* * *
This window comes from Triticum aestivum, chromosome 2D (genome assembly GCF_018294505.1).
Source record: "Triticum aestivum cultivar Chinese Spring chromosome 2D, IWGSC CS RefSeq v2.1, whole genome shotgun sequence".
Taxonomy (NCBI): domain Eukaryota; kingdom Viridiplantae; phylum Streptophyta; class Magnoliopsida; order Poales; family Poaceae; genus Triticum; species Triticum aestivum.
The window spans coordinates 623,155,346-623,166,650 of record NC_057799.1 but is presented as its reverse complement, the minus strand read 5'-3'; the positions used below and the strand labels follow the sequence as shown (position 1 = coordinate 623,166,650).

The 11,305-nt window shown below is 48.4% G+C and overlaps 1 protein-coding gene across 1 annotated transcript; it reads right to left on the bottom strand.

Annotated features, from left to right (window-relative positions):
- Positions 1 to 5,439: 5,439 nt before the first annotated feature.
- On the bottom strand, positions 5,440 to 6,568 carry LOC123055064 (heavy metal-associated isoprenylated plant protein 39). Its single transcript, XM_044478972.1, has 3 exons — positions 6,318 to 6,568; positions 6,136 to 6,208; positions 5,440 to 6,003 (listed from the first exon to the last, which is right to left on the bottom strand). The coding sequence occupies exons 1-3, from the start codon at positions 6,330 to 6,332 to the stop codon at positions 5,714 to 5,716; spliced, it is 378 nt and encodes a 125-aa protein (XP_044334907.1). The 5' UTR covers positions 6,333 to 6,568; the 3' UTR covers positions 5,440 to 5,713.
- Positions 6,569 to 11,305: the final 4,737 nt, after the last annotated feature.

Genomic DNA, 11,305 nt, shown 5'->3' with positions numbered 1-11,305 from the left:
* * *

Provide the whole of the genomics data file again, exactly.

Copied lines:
This window comes from Triticum aestivum, chromosome 2D (genome assembly GCF_018294505.1).
Source record: "Triticum aestivum cultivar Chinese Spring chromosome 2D, IWGSC CS RefSeq v2.1, whole genome shotgun sequence".
Taxonomy (NCBI): domain Eukaryota; kingdom Viridiplantae; phylum Streptophyta; class Magnoliopsida; order Poales; family Poaceae; genus Triticum; species Triticum aestivum.
The window spans coordinates 623,155,346-623,166,650 of record NC_057799.1 but is presented as its reverse complement, the minus strand read 5'-3'; the positions used below and the strand labels follow the sequence as shown (position 1 = coordinate 623,166,650).

The 11,305-nt window shown below is 48.4% G+C and overlaps 1 protein-coding gene across 1 annotated transcript; it reads right to left on the bottom strand.

Annotated features, from left to right (window-relative positions):
- Positions 1 to 5,439: 5,439 nt before the first annotated feature.
- On the bottom strand, positions 5,440 to 6,568 carry LOC123055064 (heavy metal-associated isoprenylated plant protein 39). Its single transcript, XM_044478972.1, has 3 exons — positions 6,318 to 6,568; positions 6,136 to 6,208; positions 5,440 to 6,003 (listed from the first exon to the last, which is right to left on the bottom strand). The coding sequence occupies exons 1-3, from the start codon at positions 6,330 to 6,332 to the stop codon at positions 5,714 to 5,716; spliced, it is 378 nt and encodes a 125-aa protein (XP_044334907.1). The 5' UTR covers positions 6,333 to 6,568; the 3' UTR covers positions 5,440 to 5,713.
- Positions 6,569 to 11,305: the final 4,737 nt, after the last annotated feature.

Genomic DNA, 11,305 nt, shown 5'->3' with positions numbered 1-11,305 from the left: